Tuesday, August 01, 2017

Nemanja Matic - 'Just what United needed' or 'a bad deal'?

Manchester United have made their third summer signing with the arrival of Nemanja Matic, who at the age of 28 will cost the club in the region £60m (including wages) over the course of his three year contract. United have reportedly agreed to pay Chelsea £40m to sign the Serbian international.

Confirmation of the widely anticipated, yet prolonged transfer has been greeted with predictable mirth from fans' of rival clubs. In contrast and in response many United fans have been saying 'Matic is just what United needed'.

So who is right and what will Matic bring to United and will he be worth it?  From purely a financial perspective it looks like a very questionable deal. Matic is 29 on August 1st, and at a cost of £40m, he becomes the oldest and the club's most expensive signing for a player over the age of 27. With little prospect of any sell on fee, given Matic will be 32 when his contract expires, the Glazer family - much despised and often derided owners of United -  must have taken some persuading to lavish so much on the Serb, all of which probably in part explains why the deal took so long to complete.

For their part, Chelsea will be laughing all the way to the bank. The champions would have recouped a fraction of the £40m that they have managed to squeeze out of United if they had sold Matic to a club on the continent. Chelsea have replaced Matic with the addition of Bakayoko, 22, for reportedly less than United have shelled out for a much older player. Given the respective deals, it's easy to see why news of the Matic transfer has been greeted with much mickey taking and accusations that this is an act of desperation by Jose Mourinho.

Jose, for his part, is unlikely to care too much about sniping and transfer fees. Mourinho gave Ed Woodward his list of summer targets and the rest was down to United's executive vice-chairman.

So why exactly has Jose decided to sign Matic, for the third time in the last ten years? We can answer that by firstly stating that apart from the burgeoning and yet bizarrely and arguably inexplicably held back Timothy Fosu-Mensah, United do not have a player who is well suited to playing the central midfield holding role; Carrick is too slow and isn't renowned for his tackling skills, the same can be said for Daley Blind - though it's true that both players are held in high regard by many United fans especially in the case of Carrick.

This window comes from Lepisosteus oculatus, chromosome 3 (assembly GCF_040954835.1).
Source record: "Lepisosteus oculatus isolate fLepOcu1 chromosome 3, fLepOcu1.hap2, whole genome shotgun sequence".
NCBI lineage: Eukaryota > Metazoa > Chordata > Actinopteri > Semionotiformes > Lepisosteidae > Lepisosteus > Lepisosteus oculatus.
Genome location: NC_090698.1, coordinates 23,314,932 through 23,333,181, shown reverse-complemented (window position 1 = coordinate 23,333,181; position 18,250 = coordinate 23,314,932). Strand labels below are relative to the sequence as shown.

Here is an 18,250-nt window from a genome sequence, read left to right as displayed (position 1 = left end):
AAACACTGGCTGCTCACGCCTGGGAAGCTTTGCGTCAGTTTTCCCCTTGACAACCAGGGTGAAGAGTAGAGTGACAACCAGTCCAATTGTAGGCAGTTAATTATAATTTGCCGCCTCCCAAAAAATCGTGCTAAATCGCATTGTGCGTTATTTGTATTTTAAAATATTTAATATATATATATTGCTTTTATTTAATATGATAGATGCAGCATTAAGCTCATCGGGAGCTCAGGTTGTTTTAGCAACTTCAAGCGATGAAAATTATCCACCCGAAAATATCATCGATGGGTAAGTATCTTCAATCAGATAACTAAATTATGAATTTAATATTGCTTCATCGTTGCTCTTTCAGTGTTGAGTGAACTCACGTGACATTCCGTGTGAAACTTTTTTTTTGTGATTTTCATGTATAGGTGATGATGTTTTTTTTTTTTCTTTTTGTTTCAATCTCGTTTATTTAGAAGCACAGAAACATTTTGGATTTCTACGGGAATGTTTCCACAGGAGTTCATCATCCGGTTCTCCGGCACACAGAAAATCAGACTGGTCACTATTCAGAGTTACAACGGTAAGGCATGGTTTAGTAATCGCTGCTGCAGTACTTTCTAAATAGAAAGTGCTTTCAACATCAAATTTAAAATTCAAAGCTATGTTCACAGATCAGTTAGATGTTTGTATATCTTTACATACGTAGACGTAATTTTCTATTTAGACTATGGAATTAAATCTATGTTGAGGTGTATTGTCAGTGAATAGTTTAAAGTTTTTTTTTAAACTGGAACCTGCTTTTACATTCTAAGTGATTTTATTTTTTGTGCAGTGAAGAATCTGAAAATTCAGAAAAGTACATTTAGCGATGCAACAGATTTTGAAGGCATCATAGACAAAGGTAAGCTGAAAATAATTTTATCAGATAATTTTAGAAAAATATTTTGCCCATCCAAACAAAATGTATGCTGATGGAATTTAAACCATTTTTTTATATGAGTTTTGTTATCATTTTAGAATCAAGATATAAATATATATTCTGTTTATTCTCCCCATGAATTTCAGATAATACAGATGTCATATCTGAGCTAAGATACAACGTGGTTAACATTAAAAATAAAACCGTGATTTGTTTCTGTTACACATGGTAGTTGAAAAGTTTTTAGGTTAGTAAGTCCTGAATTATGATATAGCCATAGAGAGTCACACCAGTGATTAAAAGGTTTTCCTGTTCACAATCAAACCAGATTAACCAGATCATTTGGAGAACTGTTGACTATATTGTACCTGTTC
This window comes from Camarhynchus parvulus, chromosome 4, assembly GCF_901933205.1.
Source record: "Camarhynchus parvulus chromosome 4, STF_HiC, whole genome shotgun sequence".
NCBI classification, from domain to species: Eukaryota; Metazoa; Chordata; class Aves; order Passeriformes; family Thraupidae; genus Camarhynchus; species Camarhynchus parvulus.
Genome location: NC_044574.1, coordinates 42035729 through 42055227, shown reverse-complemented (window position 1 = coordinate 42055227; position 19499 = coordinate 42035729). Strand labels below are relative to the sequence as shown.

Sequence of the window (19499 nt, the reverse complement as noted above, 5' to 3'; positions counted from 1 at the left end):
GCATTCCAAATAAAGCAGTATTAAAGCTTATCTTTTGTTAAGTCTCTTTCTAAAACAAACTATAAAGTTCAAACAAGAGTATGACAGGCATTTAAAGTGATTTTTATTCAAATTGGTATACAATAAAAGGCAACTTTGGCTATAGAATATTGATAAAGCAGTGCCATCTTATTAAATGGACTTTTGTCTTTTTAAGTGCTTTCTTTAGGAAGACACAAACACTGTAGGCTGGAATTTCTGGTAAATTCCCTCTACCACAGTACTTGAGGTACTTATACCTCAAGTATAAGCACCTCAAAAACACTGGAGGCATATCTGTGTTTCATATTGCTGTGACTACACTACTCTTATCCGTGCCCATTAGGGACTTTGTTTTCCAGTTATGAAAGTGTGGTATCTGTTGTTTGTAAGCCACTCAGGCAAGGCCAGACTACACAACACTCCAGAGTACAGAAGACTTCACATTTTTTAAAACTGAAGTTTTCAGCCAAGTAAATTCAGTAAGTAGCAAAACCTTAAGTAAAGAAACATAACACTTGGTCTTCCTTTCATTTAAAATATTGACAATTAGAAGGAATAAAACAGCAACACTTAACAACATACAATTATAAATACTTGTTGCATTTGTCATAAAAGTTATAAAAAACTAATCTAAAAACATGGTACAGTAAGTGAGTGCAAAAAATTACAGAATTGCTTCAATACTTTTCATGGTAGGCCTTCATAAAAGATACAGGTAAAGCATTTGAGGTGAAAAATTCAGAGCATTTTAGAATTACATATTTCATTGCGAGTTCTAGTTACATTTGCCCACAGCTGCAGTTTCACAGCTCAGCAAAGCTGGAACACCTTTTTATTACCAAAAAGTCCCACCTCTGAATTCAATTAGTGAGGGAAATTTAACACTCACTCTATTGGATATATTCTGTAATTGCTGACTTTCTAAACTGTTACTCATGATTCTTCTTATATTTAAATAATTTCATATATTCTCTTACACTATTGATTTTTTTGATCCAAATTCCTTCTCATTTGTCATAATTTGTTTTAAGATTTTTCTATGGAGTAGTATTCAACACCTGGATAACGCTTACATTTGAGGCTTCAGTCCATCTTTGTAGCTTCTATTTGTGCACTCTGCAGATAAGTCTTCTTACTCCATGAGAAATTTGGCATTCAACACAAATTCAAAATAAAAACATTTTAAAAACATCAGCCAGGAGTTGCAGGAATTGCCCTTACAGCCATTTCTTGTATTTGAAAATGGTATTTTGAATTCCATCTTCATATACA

The perceived logic among United fans is that 'at last in Matic, we now have a player who will free up Paul Pogba'. And yet, it might not turn out to be that simple, deep down sensible United fans should realise that. Will the addition of Matic to United's engine room be akin to the final brushstroke on an artist's masterpiece?

United's midfield, like the defence and the attack should be considered to be a department under development, because that's where we are at present following the questionable legacy of the Ferguson era, added to the mixed signings of David Moyes and Louis Van Gaal.

Mourinho is still building with question marks lingering about the position of left-back and who will turn out to be United's strongest centre-back pairing? It will be interesting to see how well United's midfield dovetails with Matic, Pogba plus the array of attacking options at Jose's disposal. According to reports, Jose is trying to sign Perisic from Inter Milan; this United team should still be considered very much work in progress.

Great teams are made up of combinations of players that work well together and complement each other; it takes time to build those relationships and understandings. The ultimate goal, which has frequently been achieved and quite gloriously by Jose throughout his career is to end up with a team in which the whole is considered to be greater than the sum of the individual parts.

When Jose Mourinho took the manager's job at Manchester United it was viewed as his biggest test in what has been a largely glittering managerial career. Mourinho is of course a student of former United coach Louis van Gaal, and like his Dutch mentor, he has built his reputation on tactical planning. Unlike Van Gaal, his predecessor at United, Jose's signings to date have been widely acknowledged as hits.

Jose tries to leave nothing to chance by way of preparation, and in his first season as United manager there have been signs that the team is heading in the right direction; the football was better than it had been under Van Gaal and David Moyes;  if not for drawing too many games at Old Trafford a top four Premier League place should easily and automatically have been secured. Nonetheless, the person responsible for polishing the trophies at Old Trafford was not left underemployed with the addition of 'two and half trophies' in the form of the League Cup aka 'EFL Cup' and Europa League plus the Community Shield. Not a bad effort in Jose's first season, but United fans and everyone connected with the club will be hoping that with Matic, Lukaku and Lindelof on board and with a specialist wide player to follow, it will turn out to be a case of 'he who laughs last, laughs the loudest'. Time will tell.